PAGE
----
In answering the question of the self-righteous person, Jesus uses a person (a Samaritan) who showed kindness to another (a Jew) who had been ill-treated and left for dead. The Jews hated and despised the Samaritans and wanted nothing to do with them. Yet here was someone that was hated by the Jews, showing kindness to a Jew. This act of kindness is magnified even more as we see the response of the “religious leaders” a priest and a Levite who would have nothing to do with their fellow Jew.

            Jesus would have those that call themselves Christians simply do what is right and kind whenever we have the opportunity and to whomever the person may be. Sadly to say that there is prejudices among some Christians. There are those that are prejudice against people of other color and race. This is sin and needs to be repented of by anyone that calls himself or herself a Christian.

            As we continue in Proverbs 3, we see more common sense wisdom revealed to us in “Do not strive with a man without cause, if he has done you no harm.” How foolish it is to get into an argument with someone just for the sake of arguing. This happens all too often today by an increasing number of people. It is a mark of foolishness.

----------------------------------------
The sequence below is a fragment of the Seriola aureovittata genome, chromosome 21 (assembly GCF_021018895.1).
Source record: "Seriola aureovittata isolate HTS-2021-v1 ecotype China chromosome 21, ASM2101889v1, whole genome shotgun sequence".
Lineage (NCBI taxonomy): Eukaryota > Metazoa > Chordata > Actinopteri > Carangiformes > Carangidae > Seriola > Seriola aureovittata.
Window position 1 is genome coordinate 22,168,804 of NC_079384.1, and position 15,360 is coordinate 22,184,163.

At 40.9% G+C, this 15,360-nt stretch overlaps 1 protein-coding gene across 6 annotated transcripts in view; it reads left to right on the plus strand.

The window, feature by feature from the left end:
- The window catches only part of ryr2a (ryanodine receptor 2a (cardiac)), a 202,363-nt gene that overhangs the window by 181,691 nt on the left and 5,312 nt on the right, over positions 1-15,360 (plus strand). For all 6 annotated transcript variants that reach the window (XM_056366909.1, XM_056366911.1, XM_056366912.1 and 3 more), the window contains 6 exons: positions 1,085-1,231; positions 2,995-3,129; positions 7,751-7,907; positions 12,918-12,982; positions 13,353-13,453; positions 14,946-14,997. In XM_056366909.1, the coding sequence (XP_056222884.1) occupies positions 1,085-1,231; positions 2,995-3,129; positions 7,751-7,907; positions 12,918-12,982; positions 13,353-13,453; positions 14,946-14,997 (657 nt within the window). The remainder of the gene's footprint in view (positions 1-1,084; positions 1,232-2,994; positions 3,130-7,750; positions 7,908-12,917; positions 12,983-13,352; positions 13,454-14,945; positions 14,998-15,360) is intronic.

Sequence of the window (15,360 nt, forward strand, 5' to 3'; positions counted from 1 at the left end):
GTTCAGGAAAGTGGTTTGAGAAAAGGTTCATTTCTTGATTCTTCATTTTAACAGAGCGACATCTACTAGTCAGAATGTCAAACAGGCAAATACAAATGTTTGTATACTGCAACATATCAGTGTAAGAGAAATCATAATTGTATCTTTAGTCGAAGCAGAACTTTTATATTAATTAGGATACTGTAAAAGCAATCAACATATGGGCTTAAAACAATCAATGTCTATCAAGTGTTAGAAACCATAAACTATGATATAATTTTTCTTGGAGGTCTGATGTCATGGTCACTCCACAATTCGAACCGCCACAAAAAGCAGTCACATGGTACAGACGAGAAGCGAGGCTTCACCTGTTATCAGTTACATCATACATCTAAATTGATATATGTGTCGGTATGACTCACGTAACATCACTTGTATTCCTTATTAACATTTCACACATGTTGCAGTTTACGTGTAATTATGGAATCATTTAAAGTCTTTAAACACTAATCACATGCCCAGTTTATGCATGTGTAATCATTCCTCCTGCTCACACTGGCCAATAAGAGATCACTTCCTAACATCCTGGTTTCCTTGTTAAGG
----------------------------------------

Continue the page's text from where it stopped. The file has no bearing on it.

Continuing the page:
Then Solomon warns, “Do not envy the oppressor, and choose none of his ways; for the perverse person is an abomination to the LORD, but His secret counsel is with the upright.” Here we have sound wisdom that is seldom followed in our day, in fact the opposite is often practiced.

            Think of the admiration and envy that is given to various leaders of countries that have been oppressors of their own people. Men like Fidel Castro of Cuba. I am amazed every time I hear of a Hollywood star or other person of notoriety that has gone to Cuba and met with this man and has nothing but good things to say about him. How foolish and ignorant people can be. They do not realize that he and others like him arrived at the place of power and retain their position by oppressing the very people they had previously promised freedom to.

            Today we are seeing the fulfillment of the words spoken of Isaiah the Prophet nearly 2700 years ago. In Isaiah 5:20-23 we read, “Woe to those who call evil good, and good evil; who put darkness for light, and light for darkness; who put bitter for sweet, and sweet for bitter! Woe to those who are wise in their own eyes, and prudent in their own sight! Woe to men mighty at drinking wine, woe to men valiant for mixing intoxicating drink, who justify the wicked for a bribe, and take away justice from the righteous man!”